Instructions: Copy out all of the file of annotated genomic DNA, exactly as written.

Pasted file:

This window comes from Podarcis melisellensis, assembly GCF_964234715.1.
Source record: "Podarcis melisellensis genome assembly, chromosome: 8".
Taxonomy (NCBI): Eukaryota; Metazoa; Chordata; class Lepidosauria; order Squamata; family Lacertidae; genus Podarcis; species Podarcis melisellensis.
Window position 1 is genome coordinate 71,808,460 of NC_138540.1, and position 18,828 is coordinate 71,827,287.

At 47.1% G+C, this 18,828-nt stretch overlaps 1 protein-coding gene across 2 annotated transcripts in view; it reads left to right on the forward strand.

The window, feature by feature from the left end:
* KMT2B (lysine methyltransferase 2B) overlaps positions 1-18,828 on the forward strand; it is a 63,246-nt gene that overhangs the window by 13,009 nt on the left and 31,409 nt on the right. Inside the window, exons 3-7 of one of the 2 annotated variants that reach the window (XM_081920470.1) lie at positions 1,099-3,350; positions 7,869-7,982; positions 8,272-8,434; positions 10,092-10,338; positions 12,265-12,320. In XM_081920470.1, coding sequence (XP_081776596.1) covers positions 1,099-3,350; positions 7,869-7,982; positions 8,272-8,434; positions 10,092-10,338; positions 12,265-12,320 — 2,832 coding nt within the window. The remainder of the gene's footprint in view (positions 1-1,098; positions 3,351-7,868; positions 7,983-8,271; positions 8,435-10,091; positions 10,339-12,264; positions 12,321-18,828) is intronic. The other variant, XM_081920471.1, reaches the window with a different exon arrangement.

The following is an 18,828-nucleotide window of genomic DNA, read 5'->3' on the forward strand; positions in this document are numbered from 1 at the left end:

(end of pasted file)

This window comes from Podarcis melisellensis, assembly GCF_964234715.1.
Source record: "Podarcis melisellensis genome assembly, chromosome: 8".
Taxonomy (NCBI): Eukaryota; Metazoa; Chordata; class Lepidosauria; order Squamata; family Lacertidae; genus Podarcis; species Podarcis melisellensis.
Window position 1 is genome coordinate 71,808,460 of NC_138540.1, and position 18,828 is coordinate 71,827,287.

At 47.1% G+C, this 18,828-nt stretch overlaps 1 protein-coding gene across 2 annotated transcripts in view; it reads left to right on the forward strand.

The window, feature by feature from the left end:
* KMT2B (lysine methyltransferase 2B) overlaps positions 1-18,828 on the forward strand; it is a 63,246-nt gene that overhangs the window by 13,009 nt on the left and 31,409 nt on the right. Inside the window, exons 3-7 of one of the 2 annotated variants that reach the window (XM_081920470.1) lie at positions 1,099-3,350; positions 7,869-7,982; positions 8,272-8,434; positions 10,092-10,338; positions 12,265-12,320. In XM_081920470.1, coding sequence (XP_081776596.1) covers positions 1,099-3,350; positions 7,869-7,982; positions 8,272-8,434; positions 10,092-10,338; positions 12,265-12,320 — 2,832 coding nt within the window. The remainder of the gene's footprint in view (positions 1-1,098; positions 3,351-7,868; positions 7,983-8,271; positions 8,435-10,091; positions 10,339-12,264; positions 12,321-18,828) is intronic. The other variant, XM_081920471.1, reaches the window with a different exon arrangement.

The following is an 18,828-nucleotide window of genomic DNA, read 5'->3' on the forward strand; positions in this document are numbered from 1 at the left end: